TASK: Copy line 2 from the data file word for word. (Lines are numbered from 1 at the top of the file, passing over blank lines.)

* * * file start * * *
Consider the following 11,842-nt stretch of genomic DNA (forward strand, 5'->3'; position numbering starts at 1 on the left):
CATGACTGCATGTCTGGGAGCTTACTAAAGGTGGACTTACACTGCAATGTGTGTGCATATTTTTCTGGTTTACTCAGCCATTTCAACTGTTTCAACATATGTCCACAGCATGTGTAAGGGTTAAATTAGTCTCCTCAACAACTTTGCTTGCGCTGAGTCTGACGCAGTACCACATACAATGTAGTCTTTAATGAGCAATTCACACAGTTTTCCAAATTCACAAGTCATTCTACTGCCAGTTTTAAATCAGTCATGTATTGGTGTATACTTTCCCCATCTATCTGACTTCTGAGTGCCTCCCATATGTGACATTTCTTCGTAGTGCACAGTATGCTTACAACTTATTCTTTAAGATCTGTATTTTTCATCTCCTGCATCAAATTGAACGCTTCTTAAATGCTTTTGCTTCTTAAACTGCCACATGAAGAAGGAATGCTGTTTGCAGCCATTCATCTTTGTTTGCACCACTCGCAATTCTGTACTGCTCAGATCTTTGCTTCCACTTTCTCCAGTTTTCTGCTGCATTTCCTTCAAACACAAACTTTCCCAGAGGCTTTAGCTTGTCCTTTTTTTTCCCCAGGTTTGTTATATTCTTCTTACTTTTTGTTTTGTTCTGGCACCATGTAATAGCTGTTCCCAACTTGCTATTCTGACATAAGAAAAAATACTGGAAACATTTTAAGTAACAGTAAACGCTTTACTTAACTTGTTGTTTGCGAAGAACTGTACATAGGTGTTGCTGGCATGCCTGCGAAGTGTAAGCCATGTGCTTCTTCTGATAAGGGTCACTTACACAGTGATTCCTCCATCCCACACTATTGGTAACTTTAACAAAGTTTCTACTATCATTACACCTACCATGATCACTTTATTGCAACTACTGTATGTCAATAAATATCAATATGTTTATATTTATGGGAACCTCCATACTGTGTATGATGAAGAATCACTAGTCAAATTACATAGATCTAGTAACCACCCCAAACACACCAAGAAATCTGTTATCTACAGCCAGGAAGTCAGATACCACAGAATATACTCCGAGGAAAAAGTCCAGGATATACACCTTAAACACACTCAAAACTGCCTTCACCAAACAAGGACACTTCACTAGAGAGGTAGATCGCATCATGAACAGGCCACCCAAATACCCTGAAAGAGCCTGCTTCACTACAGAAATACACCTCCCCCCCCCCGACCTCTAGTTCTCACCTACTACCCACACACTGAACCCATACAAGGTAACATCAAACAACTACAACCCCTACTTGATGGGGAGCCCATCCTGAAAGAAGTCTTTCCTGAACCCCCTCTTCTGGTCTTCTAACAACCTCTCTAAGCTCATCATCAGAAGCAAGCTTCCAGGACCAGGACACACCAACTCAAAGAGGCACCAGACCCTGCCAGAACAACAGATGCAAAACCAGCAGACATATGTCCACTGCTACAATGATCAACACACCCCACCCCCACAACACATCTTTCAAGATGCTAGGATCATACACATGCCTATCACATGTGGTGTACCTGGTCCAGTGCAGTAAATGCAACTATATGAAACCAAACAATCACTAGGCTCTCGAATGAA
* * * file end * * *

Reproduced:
CATGACTGCATGTCTGGGAGCTTACTAAAGGTGGACTTACACTGCAATGTGTGTGCATATTTTTCTGGTTTACTCAGCCATTTCAACTGTTTCAACATATGTCCACAGCATGTGTAAGGGTTAAATTAGTCTCCTCAACAACTTTGCTTGCGCTGAGTCTGACGCAGTACCACATACAATGTAGTCTTTAATGAGCAATTCACACAGTTTTCCAAATTCACAAGTCATTCTACTGCCAGTTTTAAATCAGTCATGTATTGGTGTATACTTTCCCCATCTATCTGACTTCTGAGTGCCTCCCATATGTGACATTTCTTCGTAGTGCACAGTATGCTTACAACTTATTCTTTAAGATCTGTATTTTTCATCTCCTGCATCAAATTGAACGCTTCTTAAATGCTTTTGCTTCTTAAACTGCCACATGAAGAAGGAATGCTGTTTGCAGCCATTCATCTTTGTTTGCACCACTCGCAATTCTGTACTGCTCAGATCTTTGCTTCCACTTTCTCCAGTTTTCTGCTGCATTTCCTTCAAACACAAACTTTCCCAGAGGCTTTAGCTTGTCCTTTTTTTTCCCCAGGTTTGTTATATTCTTCTTACTTTTTGTTTTGTTCTGGCACCATGTAATAGCTGTTCCCAACTTGCTATTCTGACATAAGAAAAAATACTGGAAACATTTTAAGTAACAGTAAACGCTTTACTTAACTTGTTGTTTGCGAAGAACTGTACATAGGTGTTGCTGGCATGCCTGCGAAGTGTAAGCCATGTGCTTCTTCTGATAAGGGTCACTTACACAGTGATTCCTCCATCCCACACTATTGGTAACTTTAACAAAGTTTCTACTATCATTACACCTACCATGATCACTTTATTGCAACTACTGTATGTCAATAAATATCAATATGTTTATATTTATGGGAACCTCCATACTGTGTATGATGAAGAATCACTAGTCAAATTACATAGATCTAGTAACCACCCCAAACACACCAAGAAATCTGTTATCTACAGCCAGGAAGTCAGATACCACAGAATATACTCCGAGGAAAAAGTCCAGGATATACACCTTAAACACACTCAAAACTGCCTTCACCAAACAAGGACACTTCACTAGAGAGGTAGATCGCATCATGAACAGGCCACCCAAATACCCTGAAAGAGCCTGCTTCACTACAGAAATACACCTCCCCCCCCCCGACCTCTAGTTCTCACCTACTACCCACACACTGAACCCATACAAGGTAACATCAAACAACTACAACCCCTACTTGATGGGGAGCCCATCCTGAAAGAAGTCTTTCCTGAACCCCCTCTTCTGGTCTTCTAACAACCTCTCTAAGCTCATCATCAGAAGCAAGCTTCCAGGACCAGGACACACCAACTCAAAGAGGCACCAGACCCTGCCAGAACAACAGATGCAAAACCAGCAGACATATGTCCACTGCTACAATGATCAACACACCCCACCCCCACAACACATCTTTCAAGATGCTAGGATCATACACATGCCTATCACATGTGGTGTACCTGGTCCAGTGCAGTAAATGCAACTATATGAAACCAAACAATCACTAGGCTCTCGAATGAA